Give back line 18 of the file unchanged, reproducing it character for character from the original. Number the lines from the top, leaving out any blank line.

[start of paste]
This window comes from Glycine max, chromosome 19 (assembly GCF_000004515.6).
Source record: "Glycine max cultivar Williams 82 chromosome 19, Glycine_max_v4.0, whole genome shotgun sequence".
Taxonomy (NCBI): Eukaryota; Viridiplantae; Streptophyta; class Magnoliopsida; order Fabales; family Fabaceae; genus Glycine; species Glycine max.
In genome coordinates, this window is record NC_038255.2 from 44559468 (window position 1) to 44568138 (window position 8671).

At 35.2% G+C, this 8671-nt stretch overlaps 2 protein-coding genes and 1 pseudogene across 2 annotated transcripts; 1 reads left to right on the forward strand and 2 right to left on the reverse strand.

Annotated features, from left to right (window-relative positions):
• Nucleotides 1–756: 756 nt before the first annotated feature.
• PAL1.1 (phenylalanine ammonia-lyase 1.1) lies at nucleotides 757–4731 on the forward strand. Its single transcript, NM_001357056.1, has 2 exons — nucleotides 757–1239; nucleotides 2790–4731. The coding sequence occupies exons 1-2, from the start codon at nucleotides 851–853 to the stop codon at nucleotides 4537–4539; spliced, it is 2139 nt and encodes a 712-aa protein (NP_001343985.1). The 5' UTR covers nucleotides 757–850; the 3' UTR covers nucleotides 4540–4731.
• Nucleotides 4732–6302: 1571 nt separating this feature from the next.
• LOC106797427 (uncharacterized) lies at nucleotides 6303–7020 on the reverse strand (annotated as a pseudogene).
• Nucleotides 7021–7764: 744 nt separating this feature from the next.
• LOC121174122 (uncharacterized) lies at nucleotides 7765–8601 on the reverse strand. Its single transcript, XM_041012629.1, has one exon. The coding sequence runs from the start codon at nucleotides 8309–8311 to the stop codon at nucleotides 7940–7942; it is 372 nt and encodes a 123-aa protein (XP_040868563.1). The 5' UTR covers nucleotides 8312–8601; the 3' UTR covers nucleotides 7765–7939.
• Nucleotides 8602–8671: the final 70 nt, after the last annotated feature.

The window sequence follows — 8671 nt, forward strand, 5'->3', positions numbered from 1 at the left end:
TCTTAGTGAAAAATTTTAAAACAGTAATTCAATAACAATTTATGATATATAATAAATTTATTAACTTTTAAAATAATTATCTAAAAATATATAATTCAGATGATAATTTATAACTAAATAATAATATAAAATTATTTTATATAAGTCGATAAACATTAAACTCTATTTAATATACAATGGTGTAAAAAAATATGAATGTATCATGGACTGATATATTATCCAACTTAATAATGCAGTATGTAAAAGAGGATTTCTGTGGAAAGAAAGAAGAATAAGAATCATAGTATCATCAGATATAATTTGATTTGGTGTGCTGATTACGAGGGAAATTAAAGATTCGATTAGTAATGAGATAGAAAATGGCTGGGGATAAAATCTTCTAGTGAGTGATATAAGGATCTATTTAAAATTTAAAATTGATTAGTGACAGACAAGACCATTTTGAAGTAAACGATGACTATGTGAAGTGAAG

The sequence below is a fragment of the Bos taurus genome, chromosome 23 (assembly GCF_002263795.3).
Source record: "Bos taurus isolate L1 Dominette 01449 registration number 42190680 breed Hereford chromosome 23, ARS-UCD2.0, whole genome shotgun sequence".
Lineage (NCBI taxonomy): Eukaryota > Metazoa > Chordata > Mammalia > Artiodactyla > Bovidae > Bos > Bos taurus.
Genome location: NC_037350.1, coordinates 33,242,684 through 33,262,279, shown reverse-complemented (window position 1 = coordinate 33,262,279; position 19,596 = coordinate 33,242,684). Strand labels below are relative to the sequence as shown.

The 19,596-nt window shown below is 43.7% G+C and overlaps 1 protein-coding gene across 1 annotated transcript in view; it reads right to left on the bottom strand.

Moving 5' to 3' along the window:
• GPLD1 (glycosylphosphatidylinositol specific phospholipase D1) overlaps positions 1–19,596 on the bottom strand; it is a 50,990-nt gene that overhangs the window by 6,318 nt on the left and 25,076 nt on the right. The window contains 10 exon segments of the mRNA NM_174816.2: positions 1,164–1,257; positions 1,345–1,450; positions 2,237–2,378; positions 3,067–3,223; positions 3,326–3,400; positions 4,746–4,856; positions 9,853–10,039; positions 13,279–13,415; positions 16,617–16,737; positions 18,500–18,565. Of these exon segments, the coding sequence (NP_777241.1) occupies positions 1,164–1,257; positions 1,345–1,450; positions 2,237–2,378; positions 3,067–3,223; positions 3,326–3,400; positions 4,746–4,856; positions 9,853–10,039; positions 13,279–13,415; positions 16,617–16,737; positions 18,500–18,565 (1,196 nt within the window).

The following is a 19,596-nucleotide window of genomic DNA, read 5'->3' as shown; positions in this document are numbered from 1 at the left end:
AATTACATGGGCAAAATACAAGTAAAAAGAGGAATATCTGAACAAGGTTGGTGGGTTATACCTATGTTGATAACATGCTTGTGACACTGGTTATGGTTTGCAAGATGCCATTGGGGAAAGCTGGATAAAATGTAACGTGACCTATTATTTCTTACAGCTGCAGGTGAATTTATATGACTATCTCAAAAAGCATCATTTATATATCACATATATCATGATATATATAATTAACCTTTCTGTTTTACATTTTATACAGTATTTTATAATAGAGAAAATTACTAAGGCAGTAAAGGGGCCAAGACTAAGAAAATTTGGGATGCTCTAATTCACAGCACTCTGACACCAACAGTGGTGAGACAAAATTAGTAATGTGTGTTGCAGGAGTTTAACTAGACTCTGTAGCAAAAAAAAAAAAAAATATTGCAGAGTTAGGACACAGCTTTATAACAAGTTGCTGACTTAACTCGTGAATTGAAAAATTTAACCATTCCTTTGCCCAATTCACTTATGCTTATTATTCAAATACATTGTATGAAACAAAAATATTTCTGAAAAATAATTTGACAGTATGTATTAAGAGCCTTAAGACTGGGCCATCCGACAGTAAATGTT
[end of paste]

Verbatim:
Lineage (NCBI taxonomy): Eukaryota > Metazoa > Chordata > Mammalia > Artiodactyla > Bovidae > Bos > Bos taurus.